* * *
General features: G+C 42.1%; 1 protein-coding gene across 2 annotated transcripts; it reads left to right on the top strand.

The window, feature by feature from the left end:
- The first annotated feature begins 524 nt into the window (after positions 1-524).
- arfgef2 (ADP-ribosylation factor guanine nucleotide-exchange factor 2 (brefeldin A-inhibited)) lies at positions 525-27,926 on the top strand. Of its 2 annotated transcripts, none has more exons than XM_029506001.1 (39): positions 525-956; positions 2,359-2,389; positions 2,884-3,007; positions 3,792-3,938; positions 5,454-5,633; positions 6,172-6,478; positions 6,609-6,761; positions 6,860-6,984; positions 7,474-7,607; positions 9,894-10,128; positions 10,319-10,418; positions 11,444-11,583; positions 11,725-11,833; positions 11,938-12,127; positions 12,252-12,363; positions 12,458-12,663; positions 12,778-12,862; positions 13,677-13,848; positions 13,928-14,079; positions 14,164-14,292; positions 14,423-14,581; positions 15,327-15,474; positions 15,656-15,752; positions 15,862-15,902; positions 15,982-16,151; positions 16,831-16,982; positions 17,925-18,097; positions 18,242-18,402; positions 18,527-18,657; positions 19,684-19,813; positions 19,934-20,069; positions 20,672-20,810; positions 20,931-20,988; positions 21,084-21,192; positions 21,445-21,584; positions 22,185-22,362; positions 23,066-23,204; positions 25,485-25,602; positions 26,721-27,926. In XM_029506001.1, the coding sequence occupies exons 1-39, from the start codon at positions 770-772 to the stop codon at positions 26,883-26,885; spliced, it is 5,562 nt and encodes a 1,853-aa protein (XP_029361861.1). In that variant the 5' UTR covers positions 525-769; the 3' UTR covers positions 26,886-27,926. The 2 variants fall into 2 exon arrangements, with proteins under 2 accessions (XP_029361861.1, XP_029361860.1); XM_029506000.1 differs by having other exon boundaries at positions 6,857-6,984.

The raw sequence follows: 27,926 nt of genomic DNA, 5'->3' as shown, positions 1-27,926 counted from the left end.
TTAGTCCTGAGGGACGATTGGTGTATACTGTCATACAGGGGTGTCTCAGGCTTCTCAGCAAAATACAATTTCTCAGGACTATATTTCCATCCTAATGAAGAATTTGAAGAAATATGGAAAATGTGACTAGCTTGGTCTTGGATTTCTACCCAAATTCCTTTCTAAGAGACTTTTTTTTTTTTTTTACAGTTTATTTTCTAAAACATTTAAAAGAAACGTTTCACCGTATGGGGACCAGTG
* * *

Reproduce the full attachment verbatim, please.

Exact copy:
General features: G+C 42.1%; 1 protein-coding gene across 2 annotated transcripts; it reads left to right on the top strand.

The window, feature by feature from the left end:
- The first annotated feature begins 524 nt into the window (after positions 1-524).
- arfgef2 (ADP-ribosylation factor guanine nucleotide-exchange factor 2 (brefeldin A-inhibited)) lies at positions 525-27,926 on the top strand. Of its 2 annotated transcripts, none has more exons than XM_029506001.1 (39): positions 525-956; positions 2,359-2,389; positions 2,884-3,007; positions 3,792-3,938; positions 5,454-5,633; positions 6,172-6,478; positions 6,609-6,761; positions 6,860-6,984; positions 7,474-7,607; positions 9,894-10,128; positions 10,319-10,418; positions 11,444-11,583; positions 11,725-11,833; positions 11,938-12,127; positions 12,252-12,363; positions 12,458-12,663; positions 12,778-12,862; positions 13,677-13,848; positions 13,928-14,079; positions 14,164-14,292; positions 14,423-14,581; positions 15,327-15,474; positions 15,656-15,752; positions 15,862-15,902; positions 15,982-16,151; positions 16,831-16,982; positions 17,925-18,097; positions 18,242-18,402; positions 18,527-18,657; positions 19,684-19,813; positions 19,934-20,069; positions 20,672-20,810; positions 20,931-20,988; positions 21,084-21,192; positions 21,445-21,584; positions 22,185-22,362; positions 23,066-23,204; positions 25,485-25,602; positions 26,721-27,926. In XM_029506001.1, the coding sequence occupies exons 1-39, from the start codon at positions 770-772 to the stop codon at positions 26,883-26,885; spliced, it is 5,562 nt and encodes a 1,853-aa protein (XP_029361861.1). In that variant the 5' UTR covers positions 525-769; the 3' UTR covers positions 26,886-27,926. The 2 variants fall into 2 exon arrangements, with proteins under 2 accessions (XP_029361861.1, XP_029361860.1); XM_029506000.1 differs by having other exon boundaries at positions 6,857-6,984.

The raw sequence follows: 27,926 nt of genomic DNA, 5'->3' as shown, positions 1-27,926 counted from the left end.
TTAGTCCTGAGGGACGATTGGTGTATACTGTCATACAGGGGTGTCTCAGGCTTCTCAGCAAAATACAATTTCTCAGGACTATATTTCCATCCTAATGAAGAATTTGAAGAAATATGGAAAATGTGACTAGCTTGGTCTTGGATTTCTACCCAAATTCCTTTCTAAGAGACTTTTTTTTTTTTTTTACAGTTTATTTTCTAAAACATTTAAAAGAAACGTTTCACCGTATGGGGACCAGTG